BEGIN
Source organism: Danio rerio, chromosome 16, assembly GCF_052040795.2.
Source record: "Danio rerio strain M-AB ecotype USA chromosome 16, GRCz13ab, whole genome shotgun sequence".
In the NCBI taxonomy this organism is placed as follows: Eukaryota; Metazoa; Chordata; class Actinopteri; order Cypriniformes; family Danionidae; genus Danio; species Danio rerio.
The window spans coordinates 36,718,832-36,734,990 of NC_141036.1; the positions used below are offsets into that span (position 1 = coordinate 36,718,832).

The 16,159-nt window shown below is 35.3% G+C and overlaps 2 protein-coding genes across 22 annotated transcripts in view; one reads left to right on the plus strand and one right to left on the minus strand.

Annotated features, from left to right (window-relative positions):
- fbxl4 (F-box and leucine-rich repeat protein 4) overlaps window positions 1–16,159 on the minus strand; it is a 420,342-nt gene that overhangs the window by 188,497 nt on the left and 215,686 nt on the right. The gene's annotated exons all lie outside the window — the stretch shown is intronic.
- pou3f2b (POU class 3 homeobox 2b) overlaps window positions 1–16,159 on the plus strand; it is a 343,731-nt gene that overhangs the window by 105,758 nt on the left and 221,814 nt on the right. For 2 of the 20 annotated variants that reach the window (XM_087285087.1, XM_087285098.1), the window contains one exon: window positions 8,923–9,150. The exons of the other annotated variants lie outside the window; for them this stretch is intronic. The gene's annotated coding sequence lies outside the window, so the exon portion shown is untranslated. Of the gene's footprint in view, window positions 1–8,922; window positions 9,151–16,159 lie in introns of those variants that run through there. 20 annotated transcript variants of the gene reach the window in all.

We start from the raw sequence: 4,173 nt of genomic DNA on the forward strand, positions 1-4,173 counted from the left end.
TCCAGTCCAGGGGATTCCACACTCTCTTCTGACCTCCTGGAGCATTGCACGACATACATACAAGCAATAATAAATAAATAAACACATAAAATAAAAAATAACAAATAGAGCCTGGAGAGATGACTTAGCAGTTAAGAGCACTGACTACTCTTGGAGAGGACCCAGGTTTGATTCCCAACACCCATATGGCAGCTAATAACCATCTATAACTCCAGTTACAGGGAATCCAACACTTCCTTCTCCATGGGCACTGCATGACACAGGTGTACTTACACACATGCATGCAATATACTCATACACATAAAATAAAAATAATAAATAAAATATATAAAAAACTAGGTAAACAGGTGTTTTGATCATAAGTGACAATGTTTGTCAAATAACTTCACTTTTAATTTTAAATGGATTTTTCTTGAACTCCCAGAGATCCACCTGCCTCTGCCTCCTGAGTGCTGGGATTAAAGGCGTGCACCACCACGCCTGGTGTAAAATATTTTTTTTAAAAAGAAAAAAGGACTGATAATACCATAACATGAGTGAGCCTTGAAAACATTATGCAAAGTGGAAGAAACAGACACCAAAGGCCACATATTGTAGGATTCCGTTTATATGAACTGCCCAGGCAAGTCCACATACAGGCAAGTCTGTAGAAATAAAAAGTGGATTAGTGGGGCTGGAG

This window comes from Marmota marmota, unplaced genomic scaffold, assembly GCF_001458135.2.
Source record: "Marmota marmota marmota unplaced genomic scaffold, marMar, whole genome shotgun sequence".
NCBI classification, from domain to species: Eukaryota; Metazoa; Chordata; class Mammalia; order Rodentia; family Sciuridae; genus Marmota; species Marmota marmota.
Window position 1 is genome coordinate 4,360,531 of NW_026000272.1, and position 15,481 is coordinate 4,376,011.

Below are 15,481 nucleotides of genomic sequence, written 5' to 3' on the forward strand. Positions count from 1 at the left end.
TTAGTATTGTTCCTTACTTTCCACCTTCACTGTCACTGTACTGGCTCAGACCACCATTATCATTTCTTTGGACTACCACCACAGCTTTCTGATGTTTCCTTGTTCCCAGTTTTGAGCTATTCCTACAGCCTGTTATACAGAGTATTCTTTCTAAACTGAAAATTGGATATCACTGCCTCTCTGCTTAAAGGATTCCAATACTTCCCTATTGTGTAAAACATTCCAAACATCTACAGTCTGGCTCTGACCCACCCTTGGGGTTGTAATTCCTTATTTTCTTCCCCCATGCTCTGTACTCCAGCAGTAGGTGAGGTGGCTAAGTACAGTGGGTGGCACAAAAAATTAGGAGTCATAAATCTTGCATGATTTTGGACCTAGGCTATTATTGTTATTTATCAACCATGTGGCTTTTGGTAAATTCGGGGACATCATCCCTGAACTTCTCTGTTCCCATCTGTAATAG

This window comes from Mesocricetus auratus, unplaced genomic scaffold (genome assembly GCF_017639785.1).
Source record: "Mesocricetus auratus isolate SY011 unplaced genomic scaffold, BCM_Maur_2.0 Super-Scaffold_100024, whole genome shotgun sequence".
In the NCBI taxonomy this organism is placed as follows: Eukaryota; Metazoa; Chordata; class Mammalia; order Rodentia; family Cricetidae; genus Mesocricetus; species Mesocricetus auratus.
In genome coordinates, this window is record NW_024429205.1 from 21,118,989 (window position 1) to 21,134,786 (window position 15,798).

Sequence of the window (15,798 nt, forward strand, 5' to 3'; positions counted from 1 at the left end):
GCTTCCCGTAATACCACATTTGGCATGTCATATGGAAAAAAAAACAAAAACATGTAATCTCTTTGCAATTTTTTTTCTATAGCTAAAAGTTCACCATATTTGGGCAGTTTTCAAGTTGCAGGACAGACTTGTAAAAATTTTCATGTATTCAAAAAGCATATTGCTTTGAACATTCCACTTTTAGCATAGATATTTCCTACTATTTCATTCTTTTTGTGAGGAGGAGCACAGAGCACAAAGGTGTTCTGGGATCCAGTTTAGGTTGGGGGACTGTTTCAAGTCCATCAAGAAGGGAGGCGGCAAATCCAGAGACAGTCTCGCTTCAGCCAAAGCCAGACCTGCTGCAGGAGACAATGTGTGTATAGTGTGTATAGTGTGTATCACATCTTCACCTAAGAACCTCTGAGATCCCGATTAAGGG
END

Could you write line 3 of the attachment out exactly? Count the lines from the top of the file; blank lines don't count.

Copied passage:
In the NCBI taxonomy this organism is placed as follows: Eukaryota; Metazoa; Chordata; class Actinopteri; order Cypriniformes; family Danionidae; genus Danio; species Danio rerio.